It Gets Difficult

Going from LAMP to .NET is not the only big challenge here. No, I am on the big rollercoaster. Everything I've ever known is out the window. Everything I see is new. It is the most amazing thing. One thing is the use of frameworks. I've never, ever really done it before. Big change in mindset to open my head to other people's ideas with the knowledge that I am stuck with them for the foreseeable future. All this MVC? Probably not the biggest change, but still, I've taken it on at a level that I never considered before. ORM is going to kick my ass. I'm getting ready to be serious about it, but each time I dig, I find the layers of complication exploding and shrink from the immensity. I don't know if it's the right thing to do but I do know. It is. But I'm not sure because it looks so hard.

But this all adds up to a whole new consideration of architecture because, this time, I'm not making a website, I'm writing an application. There are a lot of increased responsibilities with that. Domain driven design. Test driven design. Unit testing. We haven't even talked about actually accomplishing the business needs.

We did a technical review of the project yesterday. I'm happy to say that it went well. I spent three hours telling the boss and the rest of the team why I have been doing all the things I've recorded in this blog. Some are not really web types and so I got to review my understanding of MVC. I talked about the alternatives I've rejected. Discussed the organization of my code, it's structures and my plan to move it forward. The rest of the folks were nice about it and I got a green light to move forward with this architecture.

I'm still really in R&D mode. If you look below, you'll see that I've basically implemented a category/detail demo. It uses .NET MVC to operate the database and JavascriptMVC for the user interface and control. This is strictly a business app and does not have to work for the random public. That means I can write the app in Javascript and use C# as a data service. This is very cool.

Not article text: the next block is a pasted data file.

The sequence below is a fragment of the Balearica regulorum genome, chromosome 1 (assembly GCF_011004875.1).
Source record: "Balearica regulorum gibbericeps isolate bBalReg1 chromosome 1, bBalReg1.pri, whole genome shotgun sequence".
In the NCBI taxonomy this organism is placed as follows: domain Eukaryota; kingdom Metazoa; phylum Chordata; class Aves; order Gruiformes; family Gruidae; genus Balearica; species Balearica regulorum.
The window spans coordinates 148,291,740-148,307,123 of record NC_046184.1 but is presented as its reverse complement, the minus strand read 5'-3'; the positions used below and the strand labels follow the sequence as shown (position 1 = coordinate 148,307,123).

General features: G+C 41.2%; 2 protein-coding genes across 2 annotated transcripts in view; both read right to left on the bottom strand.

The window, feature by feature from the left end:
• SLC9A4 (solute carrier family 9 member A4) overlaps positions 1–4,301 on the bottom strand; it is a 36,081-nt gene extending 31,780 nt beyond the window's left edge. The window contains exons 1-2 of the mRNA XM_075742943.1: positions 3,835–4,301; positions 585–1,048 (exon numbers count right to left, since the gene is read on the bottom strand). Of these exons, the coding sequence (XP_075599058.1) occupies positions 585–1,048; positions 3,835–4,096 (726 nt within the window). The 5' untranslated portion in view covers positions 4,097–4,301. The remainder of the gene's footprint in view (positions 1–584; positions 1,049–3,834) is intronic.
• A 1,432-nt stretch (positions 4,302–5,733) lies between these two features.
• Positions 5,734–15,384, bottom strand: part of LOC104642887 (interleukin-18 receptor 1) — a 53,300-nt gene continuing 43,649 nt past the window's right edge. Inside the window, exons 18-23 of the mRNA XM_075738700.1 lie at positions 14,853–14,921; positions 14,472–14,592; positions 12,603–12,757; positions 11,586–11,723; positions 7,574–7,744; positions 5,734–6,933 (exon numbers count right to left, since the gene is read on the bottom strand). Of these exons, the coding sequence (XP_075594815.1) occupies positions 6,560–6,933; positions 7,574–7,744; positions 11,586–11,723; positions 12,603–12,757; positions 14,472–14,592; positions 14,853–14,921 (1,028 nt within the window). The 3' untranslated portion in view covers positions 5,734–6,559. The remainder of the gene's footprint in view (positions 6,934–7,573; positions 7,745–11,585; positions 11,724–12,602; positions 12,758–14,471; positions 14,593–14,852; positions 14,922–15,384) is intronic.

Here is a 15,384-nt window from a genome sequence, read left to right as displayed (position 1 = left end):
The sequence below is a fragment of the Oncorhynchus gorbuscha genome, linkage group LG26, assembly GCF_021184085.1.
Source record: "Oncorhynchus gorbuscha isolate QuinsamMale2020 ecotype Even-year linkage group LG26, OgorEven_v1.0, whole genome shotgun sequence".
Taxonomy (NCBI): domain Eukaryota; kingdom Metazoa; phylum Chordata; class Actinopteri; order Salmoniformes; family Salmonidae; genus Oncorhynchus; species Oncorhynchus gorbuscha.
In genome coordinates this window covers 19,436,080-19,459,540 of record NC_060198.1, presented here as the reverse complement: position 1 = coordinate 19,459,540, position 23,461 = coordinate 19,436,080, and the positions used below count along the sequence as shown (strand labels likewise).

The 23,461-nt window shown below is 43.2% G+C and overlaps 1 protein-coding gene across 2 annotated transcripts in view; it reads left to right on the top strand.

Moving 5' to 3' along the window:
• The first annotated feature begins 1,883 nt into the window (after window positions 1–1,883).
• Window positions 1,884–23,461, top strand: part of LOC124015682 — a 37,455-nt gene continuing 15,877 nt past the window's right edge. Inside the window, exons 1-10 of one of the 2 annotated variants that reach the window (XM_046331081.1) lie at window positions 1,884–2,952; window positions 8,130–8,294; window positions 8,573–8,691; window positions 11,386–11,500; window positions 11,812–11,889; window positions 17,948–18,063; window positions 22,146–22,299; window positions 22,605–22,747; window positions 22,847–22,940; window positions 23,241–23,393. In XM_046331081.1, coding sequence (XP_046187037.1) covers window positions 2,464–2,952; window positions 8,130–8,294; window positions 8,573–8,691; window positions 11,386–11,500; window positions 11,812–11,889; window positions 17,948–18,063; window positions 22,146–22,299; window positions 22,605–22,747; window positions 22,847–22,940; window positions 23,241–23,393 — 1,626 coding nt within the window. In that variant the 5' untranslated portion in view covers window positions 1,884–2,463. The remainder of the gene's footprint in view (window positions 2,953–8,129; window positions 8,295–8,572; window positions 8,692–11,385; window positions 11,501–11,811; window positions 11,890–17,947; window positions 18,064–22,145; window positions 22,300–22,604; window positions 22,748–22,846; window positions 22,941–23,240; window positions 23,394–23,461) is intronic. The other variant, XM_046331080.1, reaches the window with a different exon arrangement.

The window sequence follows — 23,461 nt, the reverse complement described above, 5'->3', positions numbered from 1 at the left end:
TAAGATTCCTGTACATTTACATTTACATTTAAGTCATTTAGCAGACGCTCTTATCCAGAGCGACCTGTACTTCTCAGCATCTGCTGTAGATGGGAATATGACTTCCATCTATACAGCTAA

At present the app data flows one direction, outbound. My next step is to get some new data and send it back to the server then database. Time to close the loop.

I spent today putting my fingers to the keyboard, sighing. Pausing. Waiting. Getting a cup of coffee. Putting my fingers on the keyboard. Sighing. ... It turns out that there a lot of considerations for this next step. Not only have I been taken away from the safety of still just trying to figure out what to do and placed in the category of, We like it. How long will it take, but I now have to push through territory I already own.

On the outbound journey, I was pioneering. Everything that worked at all was a gift. Simple and barely working was all I want. Now, though, I have a lot of the structures in place and feel like I need to improve everything on the way. That is, it's nice to figure out how to send data back to the database but I don't really want to invest the time without also making progress toward the good solution.

Bottom line on this blab is that I spent all day to realize that my big issue is the one I have always known is the most important single one: data structures. I am stymied because I don't know what sort of objects I am going to pass between C# and Javascript. Objects, obviously. In JSON, of course, but what objects and where are they.

After a while, I started to experiment with the objects I am receiving from the database already. (I had, of course, done so before but really just grabbed the bits I needed to display). It turns out that doing a LINQ query for a set of categories also brings along a set of details, just as one would hope. I can get that and, I suppose, operate on it. That is, as the user enters data, I can store it in that object and eventually send it back to the server. I will have to write a method that plucks it apart and saves the stuff that's changed, make it persist.

Persist!!! That's what nHibernate does. I cycle around my nightmare and try to find a chink in nHibernate's armor. That puts me into despair and, when I'm in despair I procrastinate. In this case, I read a lot about nHibernate and it's handy band of added tools. But, it also caused me to pass through SOA (service oriented architecture) and SOAP. Suddenly I think, maybe I'm resisting the wrong thing. Maybe this should be a SOAP interface. Grab me a WSDL, instantiate a few objects, talk to the database via SOAP.

Is is that making a mountain out of a molehill? My head is going to explode.